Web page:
The end of the world is a big deal, especially if that means that the complete and final destruction is going to be due to an epidemic killing millions. What’s even scarier is the fact that a nation can go up or down based on an individual’s emotions or their ability to present those emotions to the public. During an interview in Robben Island the Cape Town province in Africa, scholar, and historian Xolelwa Azania give insight on a man named Paul Redeker, whose controversial plan helped South Africa turn a new leaf.
Paul’s personality during his approach to a new idea can be described as, “Dispassionate, a rather mundane word to describe one of history’s most controversial figures (105).” Redeker allowed his emotions to get in the way of programmatic solutions which in turn could have hindered what the human race could achieve.
When the government called him during the great panic, he was ready. The plan assumed that many individuals would die, gathering military forces into one defendable area to eliminate those infected with the epidemic.
Other citizens would be forced into isolation zones which would act as “human bait” for the zombies. Redeker presented his plan to the government and they acted in outrage. Yet, Redeker would be the one to shock the people into a new insight to become the savior of its people. It only took one person for Redeker to change their insight and help turn the heads of others, “This plan will save our people.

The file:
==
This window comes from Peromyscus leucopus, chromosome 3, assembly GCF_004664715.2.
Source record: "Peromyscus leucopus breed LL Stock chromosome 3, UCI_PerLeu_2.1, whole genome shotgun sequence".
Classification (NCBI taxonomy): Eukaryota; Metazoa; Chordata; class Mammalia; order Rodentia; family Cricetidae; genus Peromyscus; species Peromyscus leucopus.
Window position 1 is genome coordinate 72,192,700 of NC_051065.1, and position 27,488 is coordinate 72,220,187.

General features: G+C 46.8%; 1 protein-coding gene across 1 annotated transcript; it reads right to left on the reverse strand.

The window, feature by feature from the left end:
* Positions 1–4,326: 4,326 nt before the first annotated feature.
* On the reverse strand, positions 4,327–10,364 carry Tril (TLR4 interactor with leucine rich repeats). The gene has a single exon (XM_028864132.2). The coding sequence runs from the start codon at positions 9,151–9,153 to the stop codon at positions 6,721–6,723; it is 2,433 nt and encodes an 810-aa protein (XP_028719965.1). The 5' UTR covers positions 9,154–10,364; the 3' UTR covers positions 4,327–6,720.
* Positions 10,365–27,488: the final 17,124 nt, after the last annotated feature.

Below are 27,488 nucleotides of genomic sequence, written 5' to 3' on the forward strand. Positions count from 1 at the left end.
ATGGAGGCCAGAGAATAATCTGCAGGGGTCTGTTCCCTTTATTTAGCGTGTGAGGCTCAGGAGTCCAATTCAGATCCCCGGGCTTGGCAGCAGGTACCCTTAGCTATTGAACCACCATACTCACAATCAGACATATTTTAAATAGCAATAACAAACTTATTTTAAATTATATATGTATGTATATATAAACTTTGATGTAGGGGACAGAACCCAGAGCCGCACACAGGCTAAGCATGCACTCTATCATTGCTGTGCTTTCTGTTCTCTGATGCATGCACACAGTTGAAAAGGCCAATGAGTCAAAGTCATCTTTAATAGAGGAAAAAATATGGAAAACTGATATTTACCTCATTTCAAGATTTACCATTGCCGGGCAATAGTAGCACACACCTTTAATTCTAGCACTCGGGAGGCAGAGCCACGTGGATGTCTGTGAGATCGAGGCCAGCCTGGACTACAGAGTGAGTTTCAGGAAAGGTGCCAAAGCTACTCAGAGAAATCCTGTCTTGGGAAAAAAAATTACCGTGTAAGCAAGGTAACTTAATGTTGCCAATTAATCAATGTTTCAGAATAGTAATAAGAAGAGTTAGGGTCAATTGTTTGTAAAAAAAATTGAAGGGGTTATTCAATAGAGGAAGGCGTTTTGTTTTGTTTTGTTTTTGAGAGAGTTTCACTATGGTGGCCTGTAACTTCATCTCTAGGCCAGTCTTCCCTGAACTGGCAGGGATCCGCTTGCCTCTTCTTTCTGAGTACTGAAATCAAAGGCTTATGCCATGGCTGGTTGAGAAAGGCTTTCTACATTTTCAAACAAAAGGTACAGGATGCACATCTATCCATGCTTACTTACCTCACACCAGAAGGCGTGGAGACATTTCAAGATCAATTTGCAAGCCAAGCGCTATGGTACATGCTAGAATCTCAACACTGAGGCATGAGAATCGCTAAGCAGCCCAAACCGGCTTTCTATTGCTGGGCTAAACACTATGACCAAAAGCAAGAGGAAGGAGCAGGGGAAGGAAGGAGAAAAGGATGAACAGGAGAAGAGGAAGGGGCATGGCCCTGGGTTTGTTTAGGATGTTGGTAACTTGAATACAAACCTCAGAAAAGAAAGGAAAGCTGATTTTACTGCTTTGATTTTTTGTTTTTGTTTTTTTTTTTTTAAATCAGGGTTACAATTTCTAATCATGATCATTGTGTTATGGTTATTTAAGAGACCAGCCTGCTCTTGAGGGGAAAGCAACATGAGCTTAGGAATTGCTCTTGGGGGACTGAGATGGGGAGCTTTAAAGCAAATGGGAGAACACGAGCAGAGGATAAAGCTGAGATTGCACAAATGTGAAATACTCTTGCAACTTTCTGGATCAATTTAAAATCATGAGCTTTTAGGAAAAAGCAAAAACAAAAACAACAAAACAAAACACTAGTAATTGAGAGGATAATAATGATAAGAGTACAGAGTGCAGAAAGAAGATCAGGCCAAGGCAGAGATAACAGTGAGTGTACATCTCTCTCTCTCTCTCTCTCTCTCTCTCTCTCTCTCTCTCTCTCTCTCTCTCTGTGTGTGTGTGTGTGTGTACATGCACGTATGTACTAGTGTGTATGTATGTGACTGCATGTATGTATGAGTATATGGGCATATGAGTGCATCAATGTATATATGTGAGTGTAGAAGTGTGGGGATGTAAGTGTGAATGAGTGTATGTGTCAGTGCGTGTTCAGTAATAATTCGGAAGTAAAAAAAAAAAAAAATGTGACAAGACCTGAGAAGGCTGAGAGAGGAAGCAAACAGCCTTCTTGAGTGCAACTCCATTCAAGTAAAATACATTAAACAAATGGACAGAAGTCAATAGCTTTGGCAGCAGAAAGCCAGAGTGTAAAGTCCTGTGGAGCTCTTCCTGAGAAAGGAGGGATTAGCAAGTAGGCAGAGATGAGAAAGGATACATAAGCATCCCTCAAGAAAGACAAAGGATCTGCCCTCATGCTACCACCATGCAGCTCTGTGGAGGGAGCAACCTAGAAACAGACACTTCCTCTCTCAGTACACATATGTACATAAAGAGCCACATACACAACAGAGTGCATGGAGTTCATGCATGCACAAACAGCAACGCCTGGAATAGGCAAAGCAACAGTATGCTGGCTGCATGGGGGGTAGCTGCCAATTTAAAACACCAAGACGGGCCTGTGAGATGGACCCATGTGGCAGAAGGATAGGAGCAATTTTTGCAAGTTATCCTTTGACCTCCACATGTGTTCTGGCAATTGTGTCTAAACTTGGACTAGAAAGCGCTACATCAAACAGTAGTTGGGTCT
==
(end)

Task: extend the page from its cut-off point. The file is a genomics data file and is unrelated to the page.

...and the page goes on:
Then he said gesturing to Paul – This man will save our people. …He embraced the white Afrikaner… That is when I stepped in, in those chaotic weeks when the Redeker Plan was implemented throughout the country. It took some convincing to say the least, but once ld convince them that I’d worked for many years with Paul Redeker, and, more importantly, I understood his way of thinking better than anyone left alive in South Africa, how could they refuse? (110/111).” It is believed that Redeker is this “dispassionate” person because he couldn’t bear the cruelty of the world, so he made himself emotionally constipated – when in reality this is touchindeepdeeply inside. Just like Paul was able to show the people that it leaped insanity to make a giant step forward, Brooks can show in his different interviews throughout the novel that different statements have different meanings and it may take a leap of faith to listen to an old story in a new perspective.
Which in turn could help save millions. This zombie story in WWZ and this interview specifically help people give a fictional lens through to see the real problems of the world. Maybe the world needs to listen to a current-day Paul Redeker to help address the famine, disease, and chaos in the streets in our current society today.